Martin Shkreli continued to orchestrate anti-competitive schemes for Daraprim behind bars — FTC
Martin Shkreli didn’t just blog, read up on drug development news and run his biotech business with a contraband cell phone in prison. According to the FTC, he was also coordinating the anticompetitive scheme to shield Daraprim — the drug at the center of a price-gouging controversy that earned him the “Pharma Bro” nickname — from generic rivals.
Back in January the FTC, together with New York’s attorney general, launched a federal lawsuit against Shkreli, who’s now serving a 7-year sentence for defrauding investors in his hedge fund, alleging that he effectively created a drug monopoly. While Shkreli’s notorious move to raise the per tablet price of Daraprim from $17.50 to $750 was perfectly legal, the tactics he allegedly deployed to box out competitors weren’t.
“During our pre-complaint investigation, the FTC learned that Mr. Shkreli was communicating from prison about relevant matters,” reads a letter to Judge Denise Cote.
Specifically, they found records of his conversations with executives of Vyera — formerly Turing and now Phoenixus — including co-defendant Kevin Mulleady, which contained “information relevant to this case, including about Mr. Shkreli’s efforts from prison to support Vyera’s scheme to prevent generic competition to Daraprim.” There are also materials on his communication with attorneys.
The agency wants the court to rule that the communications it obtained from the Federal Bureau of Prisons are not privileged — and therefore fair game for the ensuing legal battle.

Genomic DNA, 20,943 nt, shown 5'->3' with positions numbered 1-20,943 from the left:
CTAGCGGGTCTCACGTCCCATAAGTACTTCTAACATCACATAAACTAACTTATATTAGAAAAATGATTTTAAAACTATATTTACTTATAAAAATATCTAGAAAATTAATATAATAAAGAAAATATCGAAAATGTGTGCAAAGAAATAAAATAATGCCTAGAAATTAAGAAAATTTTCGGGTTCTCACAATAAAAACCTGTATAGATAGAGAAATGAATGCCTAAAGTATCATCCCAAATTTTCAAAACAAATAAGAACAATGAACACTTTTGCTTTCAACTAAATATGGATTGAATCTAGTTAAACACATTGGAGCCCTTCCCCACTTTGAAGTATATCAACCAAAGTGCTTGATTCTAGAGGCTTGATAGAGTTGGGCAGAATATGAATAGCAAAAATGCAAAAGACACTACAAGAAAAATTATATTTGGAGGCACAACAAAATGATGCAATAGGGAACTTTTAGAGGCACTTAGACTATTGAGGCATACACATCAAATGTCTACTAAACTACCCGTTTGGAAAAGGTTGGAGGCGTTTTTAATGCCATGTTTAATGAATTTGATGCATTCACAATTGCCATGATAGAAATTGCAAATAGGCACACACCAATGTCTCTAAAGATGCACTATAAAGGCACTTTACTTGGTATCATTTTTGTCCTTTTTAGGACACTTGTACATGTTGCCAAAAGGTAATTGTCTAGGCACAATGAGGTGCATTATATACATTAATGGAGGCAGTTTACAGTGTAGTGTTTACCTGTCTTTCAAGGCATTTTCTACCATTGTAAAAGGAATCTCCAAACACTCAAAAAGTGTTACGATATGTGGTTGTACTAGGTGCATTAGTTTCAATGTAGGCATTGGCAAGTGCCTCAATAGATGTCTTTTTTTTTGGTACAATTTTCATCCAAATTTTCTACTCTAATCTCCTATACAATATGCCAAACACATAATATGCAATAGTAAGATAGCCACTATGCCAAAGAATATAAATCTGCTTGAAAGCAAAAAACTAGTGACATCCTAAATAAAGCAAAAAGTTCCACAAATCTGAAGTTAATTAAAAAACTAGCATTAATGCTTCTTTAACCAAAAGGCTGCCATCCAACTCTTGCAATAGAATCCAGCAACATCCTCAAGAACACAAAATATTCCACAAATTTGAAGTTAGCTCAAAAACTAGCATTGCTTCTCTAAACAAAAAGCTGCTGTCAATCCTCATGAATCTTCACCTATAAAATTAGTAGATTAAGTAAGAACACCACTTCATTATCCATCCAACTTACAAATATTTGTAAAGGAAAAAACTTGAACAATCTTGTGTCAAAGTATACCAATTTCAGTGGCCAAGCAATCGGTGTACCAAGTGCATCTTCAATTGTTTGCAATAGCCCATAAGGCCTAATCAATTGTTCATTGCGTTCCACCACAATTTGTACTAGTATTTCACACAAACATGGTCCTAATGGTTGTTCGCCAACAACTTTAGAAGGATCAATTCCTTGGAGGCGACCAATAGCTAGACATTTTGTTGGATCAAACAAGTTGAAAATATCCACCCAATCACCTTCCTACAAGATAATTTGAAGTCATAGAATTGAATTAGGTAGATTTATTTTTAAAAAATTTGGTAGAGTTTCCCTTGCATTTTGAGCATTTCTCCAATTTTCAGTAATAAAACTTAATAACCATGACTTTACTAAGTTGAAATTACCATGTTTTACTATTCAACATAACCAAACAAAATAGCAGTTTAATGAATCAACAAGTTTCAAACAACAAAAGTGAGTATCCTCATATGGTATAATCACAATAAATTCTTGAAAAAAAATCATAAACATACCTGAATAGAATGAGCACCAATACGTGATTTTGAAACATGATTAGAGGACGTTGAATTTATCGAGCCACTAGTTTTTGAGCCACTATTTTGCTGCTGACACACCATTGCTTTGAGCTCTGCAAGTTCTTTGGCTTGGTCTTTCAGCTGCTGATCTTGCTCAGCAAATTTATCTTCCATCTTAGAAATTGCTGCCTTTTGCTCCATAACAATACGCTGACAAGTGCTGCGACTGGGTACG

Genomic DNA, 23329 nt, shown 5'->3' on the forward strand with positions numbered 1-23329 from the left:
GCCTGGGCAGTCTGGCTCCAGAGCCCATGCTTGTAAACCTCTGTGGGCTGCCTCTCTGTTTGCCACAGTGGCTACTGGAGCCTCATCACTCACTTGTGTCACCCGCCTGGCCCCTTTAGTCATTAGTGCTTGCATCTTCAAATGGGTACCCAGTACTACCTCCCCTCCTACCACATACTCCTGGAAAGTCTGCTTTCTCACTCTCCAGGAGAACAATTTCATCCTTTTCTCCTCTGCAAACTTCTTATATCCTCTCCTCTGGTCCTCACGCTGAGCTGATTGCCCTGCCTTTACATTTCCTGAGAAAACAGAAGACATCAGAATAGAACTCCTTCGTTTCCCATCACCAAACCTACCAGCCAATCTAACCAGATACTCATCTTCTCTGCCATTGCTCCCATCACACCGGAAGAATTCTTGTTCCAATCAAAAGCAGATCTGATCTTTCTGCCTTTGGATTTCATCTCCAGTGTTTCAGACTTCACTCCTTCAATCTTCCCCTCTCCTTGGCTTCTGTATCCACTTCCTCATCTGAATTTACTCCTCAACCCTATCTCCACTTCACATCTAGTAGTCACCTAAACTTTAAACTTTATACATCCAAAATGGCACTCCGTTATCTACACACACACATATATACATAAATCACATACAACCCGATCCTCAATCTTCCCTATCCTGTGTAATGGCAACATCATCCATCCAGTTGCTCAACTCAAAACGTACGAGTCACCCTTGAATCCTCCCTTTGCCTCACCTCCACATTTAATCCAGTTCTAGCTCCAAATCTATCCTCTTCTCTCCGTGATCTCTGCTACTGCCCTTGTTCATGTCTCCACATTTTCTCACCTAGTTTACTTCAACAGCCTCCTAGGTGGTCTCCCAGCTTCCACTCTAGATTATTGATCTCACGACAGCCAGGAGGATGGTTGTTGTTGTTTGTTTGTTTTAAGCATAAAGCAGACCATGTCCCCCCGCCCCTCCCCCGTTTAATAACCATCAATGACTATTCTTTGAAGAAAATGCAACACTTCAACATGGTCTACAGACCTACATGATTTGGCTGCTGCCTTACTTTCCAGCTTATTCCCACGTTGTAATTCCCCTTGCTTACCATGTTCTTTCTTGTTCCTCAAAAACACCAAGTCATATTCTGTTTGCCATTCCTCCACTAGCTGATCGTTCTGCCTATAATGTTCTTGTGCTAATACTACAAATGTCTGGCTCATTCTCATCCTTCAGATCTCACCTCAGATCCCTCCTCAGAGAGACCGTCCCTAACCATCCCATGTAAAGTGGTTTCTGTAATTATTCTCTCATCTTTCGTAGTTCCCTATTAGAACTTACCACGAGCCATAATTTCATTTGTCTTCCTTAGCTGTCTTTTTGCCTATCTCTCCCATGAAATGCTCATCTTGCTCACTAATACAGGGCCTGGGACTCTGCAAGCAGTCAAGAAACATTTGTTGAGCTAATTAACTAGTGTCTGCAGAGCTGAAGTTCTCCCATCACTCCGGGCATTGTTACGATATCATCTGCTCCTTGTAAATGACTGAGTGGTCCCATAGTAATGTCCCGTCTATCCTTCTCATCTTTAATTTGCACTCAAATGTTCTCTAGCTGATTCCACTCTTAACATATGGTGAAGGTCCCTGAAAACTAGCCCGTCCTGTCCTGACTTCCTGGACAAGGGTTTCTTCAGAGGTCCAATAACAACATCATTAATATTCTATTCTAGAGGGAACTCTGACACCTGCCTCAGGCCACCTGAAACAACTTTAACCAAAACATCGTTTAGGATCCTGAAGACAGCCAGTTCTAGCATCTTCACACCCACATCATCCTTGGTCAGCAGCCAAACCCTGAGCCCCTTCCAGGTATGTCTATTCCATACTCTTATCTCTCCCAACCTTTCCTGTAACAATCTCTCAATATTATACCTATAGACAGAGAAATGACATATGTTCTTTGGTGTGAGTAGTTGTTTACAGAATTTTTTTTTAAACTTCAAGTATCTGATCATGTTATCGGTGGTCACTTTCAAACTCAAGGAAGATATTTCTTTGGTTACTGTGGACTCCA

Unlike the records on his contraband cell phone, the FTC argues, these calls and emails happened on the prison’s TRUFONE and TRULINCS systems, which Shkreli knew could be monitored and recorded. Neither attorney-client privilege nor the work product doctrine should apply here, it writes.
It’s unclear how much Daraprim’s pricing will be affected. A month after the FTC and the New York AG filed their lawsuit asking, among other things, to restore competitive conditions and halt any ongoing anti-competitive conduct, the FDA approved the first generic for Daraprim. Although the generic maker hasn’t disclosed how much it’s charging for its copycat drug, it was enough to kick Daraprim off the list of the top 20 most expensive treatments in the US.
But for Shkreli and Mulleady, losing the lawsuit could mean being barred from the pharma industry in the future in addition to monetary relief.
The prospect could be especially tough for Shkreli, who sought — but was denied — a 3-month furlough to research Covid-19 cures after posting a paper describing a drug screen and proposing RdRp inhibitors as potential treatments.